An 8-year-old girl at Deerwood Academy in southwest Atlanta told teachers — and then police and news crews — that a man, a stranger, started choking her on the school playground during recess.
While in the midst of this attack, a gun fell from the man’s pocket, so he picked it up and pointed it at her head. Thankfully, a teacher blew the whistle ending recess and the would-be kidnapper scampered away.
Seeing that story, I texted a co-worker: “Totally think that story about 8-year-old kid and possible kidnapping is a figment of her imagination.”
Two days later, school officials announced what anyone with common sense already knew — that the case was “unfounded.”
“The evidence collected, including the surveillance footage, testimonials from students and adults and the timeline of events, does not support the student’s allegation of being attacked on the playground by an armed man,” school officials said.
That a young kid said this is not surprising. Kids imagine all sorts of things.
But it was startling to have her trotted out in front of TV cameras to recount her “ordeal.” What got me was that the media — the TV media, especially — bought this one. Again.
Hook. Line. And Sinker.
What made my spidey sense tingle? Well, if a full-grown kidnapper wanted to snatch a third grader, he’d just grab her and carry her off. The choking and gun play on a schoolyard amid oblivious fellow classmates and teachers just made the tale more suspect.
More so, these crimes are fortunately very, very (very) rare. Extraordinarily rare. Hit the Powerball jackpot rare.
In fact, a study conducted a few years ago for the Justice Department said there are perhaps 100 “stereotypical” child kidnappings a year — abductions by a stranger or a slight acquaintance of the family.
One hundred. Most of those are teenagers.
Now, I know some of you are saying, “That’s not right! Kids are snatched away all the time. They’re sold to sex traffickers.”
According to parents.com, “Every 40 seconds in the United States, a child becomes missing or is abducted.”
It’s enough to padlock Junior in his room.
There are large, scary numbers thrown around. Like 424,066 from the National Center for Missing and Exploited Children, which the site says is “reports of missing children made to law enforcement in the U.S. in 2018.” Or 32,121 “active missing” juveniles under 18 on the FBI site.
But “missing” is a moving target, a catch-all phrase that includes runaways (far and away the largest group), family custody disputes and miscommunications.
“This all adds to our fear culture,” said Lenore Skenazy, head of Let Grow, a nonprofit promoting childhood independence. “To be a good parent, we’re told we should think of all the horrible things that can happen to them. But I’d worry more about driving them to the dentist.”
Especially in Atlanta traffic. She said keeping kids inside and worried could increase obesity and depression.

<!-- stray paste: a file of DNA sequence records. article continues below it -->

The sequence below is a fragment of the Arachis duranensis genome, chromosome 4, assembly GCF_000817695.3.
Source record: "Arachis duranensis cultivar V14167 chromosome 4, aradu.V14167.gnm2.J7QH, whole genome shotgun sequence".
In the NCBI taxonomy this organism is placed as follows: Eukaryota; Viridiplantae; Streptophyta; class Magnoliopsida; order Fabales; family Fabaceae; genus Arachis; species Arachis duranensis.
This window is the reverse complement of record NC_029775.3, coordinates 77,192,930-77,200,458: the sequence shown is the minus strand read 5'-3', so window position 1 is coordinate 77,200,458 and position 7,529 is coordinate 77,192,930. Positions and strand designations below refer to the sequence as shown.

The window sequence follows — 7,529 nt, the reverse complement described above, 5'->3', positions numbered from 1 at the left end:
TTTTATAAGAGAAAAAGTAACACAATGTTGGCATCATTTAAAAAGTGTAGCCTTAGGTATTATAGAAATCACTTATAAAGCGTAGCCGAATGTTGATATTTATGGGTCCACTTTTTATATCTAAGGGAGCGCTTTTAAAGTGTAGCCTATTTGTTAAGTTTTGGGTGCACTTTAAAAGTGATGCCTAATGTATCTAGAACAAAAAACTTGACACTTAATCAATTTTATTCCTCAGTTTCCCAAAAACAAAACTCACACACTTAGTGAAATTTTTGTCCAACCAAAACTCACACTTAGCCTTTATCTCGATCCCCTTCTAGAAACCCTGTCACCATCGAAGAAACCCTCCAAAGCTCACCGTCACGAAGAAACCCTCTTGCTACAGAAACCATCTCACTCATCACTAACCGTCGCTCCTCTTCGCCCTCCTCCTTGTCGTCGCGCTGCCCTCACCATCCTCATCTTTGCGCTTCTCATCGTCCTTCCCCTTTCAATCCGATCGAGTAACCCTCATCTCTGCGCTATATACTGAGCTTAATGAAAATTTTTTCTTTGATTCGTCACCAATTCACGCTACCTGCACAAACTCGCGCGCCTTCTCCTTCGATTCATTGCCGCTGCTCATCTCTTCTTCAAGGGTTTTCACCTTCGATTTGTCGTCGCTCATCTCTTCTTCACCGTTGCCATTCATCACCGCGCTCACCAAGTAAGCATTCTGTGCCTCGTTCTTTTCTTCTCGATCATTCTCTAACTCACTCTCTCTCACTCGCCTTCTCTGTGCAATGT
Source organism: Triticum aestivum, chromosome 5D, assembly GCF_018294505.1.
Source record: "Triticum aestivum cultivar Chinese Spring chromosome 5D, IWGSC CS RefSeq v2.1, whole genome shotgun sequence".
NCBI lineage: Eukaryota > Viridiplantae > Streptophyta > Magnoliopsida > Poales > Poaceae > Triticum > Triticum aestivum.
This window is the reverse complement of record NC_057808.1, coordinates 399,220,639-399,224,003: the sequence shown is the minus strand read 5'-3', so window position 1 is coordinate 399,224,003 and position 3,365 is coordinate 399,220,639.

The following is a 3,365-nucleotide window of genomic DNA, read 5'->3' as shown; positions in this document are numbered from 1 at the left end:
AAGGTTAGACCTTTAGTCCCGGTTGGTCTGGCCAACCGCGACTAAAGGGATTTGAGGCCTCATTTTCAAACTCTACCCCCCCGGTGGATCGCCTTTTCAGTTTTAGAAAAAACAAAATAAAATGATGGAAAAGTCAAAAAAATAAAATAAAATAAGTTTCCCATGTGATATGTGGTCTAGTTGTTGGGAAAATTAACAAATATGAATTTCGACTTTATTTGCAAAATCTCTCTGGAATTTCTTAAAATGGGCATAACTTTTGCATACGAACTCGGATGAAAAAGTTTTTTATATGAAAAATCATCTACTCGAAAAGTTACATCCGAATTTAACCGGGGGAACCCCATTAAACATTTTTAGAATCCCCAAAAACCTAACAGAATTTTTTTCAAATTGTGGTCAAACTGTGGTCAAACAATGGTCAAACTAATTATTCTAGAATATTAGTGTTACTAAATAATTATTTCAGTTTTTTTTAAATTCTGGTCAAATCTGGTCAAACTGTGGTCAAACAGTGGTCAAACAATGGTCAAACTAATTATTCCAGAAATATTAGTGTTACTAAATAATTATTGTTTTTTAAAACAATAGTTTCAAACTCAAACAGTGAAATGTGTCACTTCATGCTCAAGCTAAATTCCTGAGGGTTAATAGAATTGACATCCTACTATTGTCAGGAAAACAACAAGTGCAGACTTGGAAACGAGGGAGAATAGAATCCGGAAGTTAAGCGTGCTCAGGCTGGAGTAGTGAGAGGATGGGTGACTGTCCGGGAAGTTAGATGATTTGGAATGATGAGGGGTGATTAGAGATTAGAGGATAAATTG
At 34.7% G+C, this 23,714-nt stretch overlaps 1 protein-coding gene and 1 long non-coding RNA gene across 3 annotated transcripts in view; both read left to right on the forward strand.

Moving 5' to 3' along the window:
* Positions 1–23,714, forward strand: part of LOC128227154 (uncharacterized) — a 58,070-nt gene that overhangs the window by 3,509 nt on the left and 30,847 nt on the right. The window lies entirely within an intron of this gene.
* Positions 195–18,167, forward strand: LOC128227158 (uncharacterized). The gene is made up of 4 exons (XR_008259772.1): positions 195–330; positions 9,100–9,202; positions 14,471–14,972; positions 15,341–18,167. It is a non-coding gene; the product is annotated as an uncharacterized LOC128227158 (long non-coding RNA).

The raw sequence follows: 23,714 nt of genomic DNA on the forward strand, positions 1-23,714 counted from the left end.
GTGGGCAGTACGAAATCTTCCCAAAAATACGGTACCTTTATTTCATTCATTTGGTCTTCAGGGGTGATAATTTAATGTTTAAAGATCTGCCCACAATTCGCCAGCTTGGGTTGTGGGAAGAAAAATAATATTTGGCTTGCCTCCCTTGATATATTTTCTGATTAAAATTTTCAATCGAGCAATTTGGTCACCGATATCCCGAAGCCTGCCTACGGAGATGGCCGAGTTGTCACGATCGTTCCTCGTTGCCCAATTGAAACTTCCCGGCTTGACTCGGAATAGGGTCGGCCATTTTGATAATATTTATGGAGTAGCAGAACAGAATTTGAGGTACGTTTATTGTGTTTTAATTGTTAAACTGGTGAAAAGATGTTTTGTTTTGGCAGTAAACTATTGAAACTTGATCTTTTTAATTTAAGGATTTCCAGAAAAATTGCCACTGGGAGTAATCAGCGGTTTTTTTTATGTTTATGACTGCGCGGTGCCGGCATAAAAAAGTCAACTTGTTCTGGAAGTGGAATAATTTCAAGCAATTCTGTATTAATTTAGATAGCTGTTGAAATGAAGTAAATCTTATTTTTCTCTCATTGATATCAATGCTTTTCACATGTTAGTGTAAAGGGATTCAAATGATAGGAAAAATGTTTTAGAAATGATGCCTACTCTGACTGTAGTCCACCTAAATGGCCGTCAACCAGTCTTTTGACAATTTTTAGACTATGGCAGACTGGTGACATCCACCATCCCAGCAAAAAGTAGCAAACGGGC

Skenazy asked me how long it would take if you left your kid outside for him or her to be abducted by a stranger?
I estimated 10,600 years. That was the highest estimate she’s heard, but it fell far short.
Warwick Cairns, British author of “How to Live Dangerously,” wrote, “Worried about someone abducting your child? You’d have to lock them out of the house every day for 200,000 years before they were taken.” The United States is safer, he added, saying it would take 500,000 years here.
David Finkelhor, director of the Crimes against Children Research Center and an author of the study that determined the rarity of stranger abductions, said “it’s possible we’re taking anxiety too far. Although it’s hard to know where that line should be.”
He said the hyper-focus on children has caused the number of abductions, already quite low, to become a rarity. That vigilance is vital because children are twice as likely to be beaten or robbed than adults. Other youths are usually the perpetrators, he said, “But I’d discourage people from minimizing the fear and trauma that they experience.”
And as crime rates have dropped through the decades, so has maltreatment of children. Another Finkelhor study found the rates of sex abuse against juveniles dropped 65 percent between 1990 and 2016; physical abuse dropped 53 percent and neglect 12 percent.
“Most of the violence kids experience is at the hands of people they know,” he said.
Still the fear of Stranger Danger remains unabated in the public psyche. Kids don’t walk to school or play outside by themselves. Monitoring is omnipresent.
I checked out other cases this year. In May, two kids (9 and 11) in Hapeville said men in a white van tried to kidnap them. One TV news report was headlined “Children narrowly escape kidnappers in Hapeville,” as if it happened for sure.
Police said many houses were under construction in that area, and they think the vehicle was simply looking for a job site. The cops there told me they chased down lots of tips but found nothing. “You have to treat it like it happened,” said Lt. William Hughes.
In June, a woman tried to “snatch” a child at Hartsfield-Jackson International Airport. A security video shows an obviously deranged woman see a family and walk along with them while holding onto the stroller. Finally, the father tries to get her to leave but she grabbed the 6-year-old and tried to pull him away before she was arrested.
And in August, a woman told TV reporters and police that a boy about 12 years old tried to carry away her 4-year-old daughter at the Georgia Aquarium before she interceded. The boy told the mom he thought it was his sister he was grabbing.
Atlanta police investigated and determined that to be the case, saying “an initial review of video shows that the teenager was, in fact, at the aquarium on Sunday with a family that included a girl roughly the same age as (the mother’s).”
So, yes, we all must be aware but c’mon TV, give it a break. You’re making us jumpy.
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